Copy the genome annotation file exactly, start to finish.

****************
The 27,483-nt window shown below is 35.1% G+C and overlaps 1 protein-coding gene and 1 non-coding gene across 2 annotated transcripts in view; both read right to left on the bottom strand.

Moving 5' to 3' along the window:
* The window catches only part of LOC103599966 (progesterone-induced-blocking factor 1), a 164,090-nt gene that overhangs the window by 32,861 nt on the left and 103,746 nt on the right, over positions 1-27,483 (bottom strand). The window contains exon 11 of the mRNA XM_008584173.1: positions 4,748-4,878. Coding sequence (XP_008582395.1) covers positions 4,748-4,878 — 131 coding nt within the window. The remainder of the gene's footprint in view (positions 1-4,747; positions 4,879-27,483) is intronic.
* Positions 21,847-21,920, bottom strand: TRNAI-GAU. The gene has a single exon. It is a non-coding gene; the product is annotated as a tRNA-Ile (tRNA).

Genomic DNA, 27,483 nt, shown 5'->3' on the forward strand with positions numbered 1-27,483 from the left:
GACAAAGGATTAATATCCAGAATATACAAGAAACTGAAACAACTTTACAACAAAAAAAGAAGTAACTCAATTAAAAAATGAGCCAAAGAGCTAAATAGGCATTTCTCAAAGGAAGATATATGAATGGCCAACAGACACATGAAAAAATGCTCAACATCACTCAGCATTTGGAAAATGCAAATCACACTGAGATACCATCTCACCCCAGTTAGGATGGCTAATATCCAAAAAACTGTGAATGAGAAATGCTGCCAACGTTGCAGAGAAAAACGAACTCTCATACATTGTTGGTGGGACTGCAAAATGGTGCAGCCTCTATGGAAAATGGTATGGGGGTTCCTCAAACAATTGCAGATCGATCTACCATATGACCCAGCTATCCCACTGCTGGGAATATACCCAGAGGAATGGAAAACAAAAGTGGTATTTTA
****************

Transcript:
The 27,483-nt window shown below is 35.1% G+C and overlaps 1 protein-coding gene and 1 non-coding gene across 2 annotated transcripts in view; both read right to left on the bottom strand.

Moving 5' to 3' along the window:
* The window catches only part of LOC103599966 (progesterone-induced-blocking factor 1), a 164,090-nt gene that overhangs the window by 32,861 nt on the left and 103,746 nt on the right, over positions 1-27,483 (bottom strand). The window contains exon 11 of the mRNA XM_008584173.1: positions 4,748-4,878. Coding sequence (XP_008582395.1) covers positions 4,748-4,878 — 131 coding nt within the window. The remainder of the gene's footprint in view (positions 1-4,747; positions 4,879-27,483) is intronic.
* Positions 21,847-21,920, bottom strand: TRNAI-GAU. The gene has a single exon. It is a non-coding gene; the product is annotated as a tRNA-Ile (tRNA).

Genomic DNA, 27,483 nt, shown 5'->3' on the forward strand with positions numbered 1-27,483 from the left:
GACAAAGGATTAATATCCAGAATATACAAGAAACTGAAACAACTTTACAACAAAAAAAGAAGTAACTCAATTAAAAAATGAGCCAAAGAGCTAAATAGGCATTTCTCAAAGGAAGATATATGAATGGCCAACAGACACATGAAAAAATGCTCAACATCACTCAGCATTTGGAAAATGCAAATCACACTGAGATACCATCTCACCCCAGTTAGGATGGCTAATATCCAAAAAACTGTGAATGAGAAATGCTGCCAACGTTGCAGAGAAAAACGAACTCTCATACATTGTTGGTGGGACTGCAAAATGGTGCAGCCTCTATGGAAAATGGTATGGGGGTTCCTCAAACAATTGCAGATCGATCTACCATATGACCCAGCTATCCCACTGCTGGGAATATACCCAGAGGAATGGAAAACAAAAGTGGTATTTTA